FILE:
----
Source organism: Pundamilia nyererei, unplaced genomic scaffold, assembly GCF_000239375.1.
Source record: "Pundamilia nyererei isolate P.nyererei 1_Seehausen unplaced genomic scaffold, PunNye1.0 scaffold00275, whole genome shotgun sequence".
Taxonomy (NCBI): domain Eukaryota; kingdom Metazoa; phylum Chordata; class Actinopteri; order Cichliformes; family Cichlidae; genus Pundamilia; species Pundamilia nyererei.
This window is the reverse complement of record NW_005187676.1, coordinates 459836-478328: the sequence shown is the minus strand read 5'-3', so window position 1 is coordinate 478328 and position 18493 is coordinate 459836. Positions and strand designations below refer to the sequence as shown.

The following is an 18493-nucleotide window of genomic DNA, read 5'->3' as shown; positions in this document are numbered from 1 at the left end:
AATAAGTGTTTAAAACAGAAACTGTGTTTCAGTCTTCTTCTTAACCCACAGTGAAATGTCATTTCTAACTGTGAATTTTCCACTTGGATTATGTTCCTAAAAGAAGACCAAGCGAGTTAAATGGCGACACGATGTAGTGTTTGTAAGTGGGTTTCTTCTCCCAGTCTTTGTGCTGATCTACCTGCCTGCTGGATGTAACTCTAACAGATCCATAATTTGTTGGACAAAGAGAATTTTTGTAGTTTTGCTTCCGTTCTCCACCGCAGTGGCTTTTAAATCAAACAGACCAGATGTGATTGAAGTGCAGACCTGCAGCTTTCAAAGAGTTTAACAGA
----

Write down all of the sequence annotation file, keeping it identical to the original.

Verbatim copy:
Source organism: Pundamilia nyererei, unplaced genomic scaffold, assembly GCF_000239375.1.
Source record: "Pundamilia nyererei isolate P.nyererei 1_Seehausen unplaced genomic scaffold, PunNye1.0 scaffold00275, whole genome shotgun sequence".
Taxonomy (NCBI): domain Eukaryota; kingdom Metazoa; phylum Chordata; class Actinopteri; order Cichliformes; family Cichlidae; genus Pundamilia; species Pundamilia nyererei.
This window is the reverse complement of record NW_005187676.1, coordinates 459836-478328: the sequence shown is the minus strand read 5'-3', so window position 1 is coordinate 478328 and position 18493 is coordinate 459836. Positions and strand designations below refer to the sequence as shown.

The following is an 18493-nucleotide window of genomic DNA, read 5'->3' as shown; positions in this document are numbered from 1 at the left end:
AATAAGTGTTTAAAACAGAAACTGTGTTTCAGTCTTCTTCTTAACCCACAGTGAAATGTCATTTCTAACTGTGAATTTTCCACTTGGATTATGTTCCTAAAAGAAGACCAAGCGAGTTAAATGGCGACACGATGTAGTGTTTGTAAGTGGGTTTCTTCTCCCAGTCTTTGTGCTGATCTACCTGCCTGCTGGATGTAACTCTAACAGATCCATAATTTGTTGGACAAAGAGAATTTTTGTAGTTTTGCTTCCGTTCTCCACCGCAGTGGCTTTTAAATCAAACAGACCAGATGTGATTGAAGTGCAGACCTGCAGCTTTCAAAGAGTTTAACAGA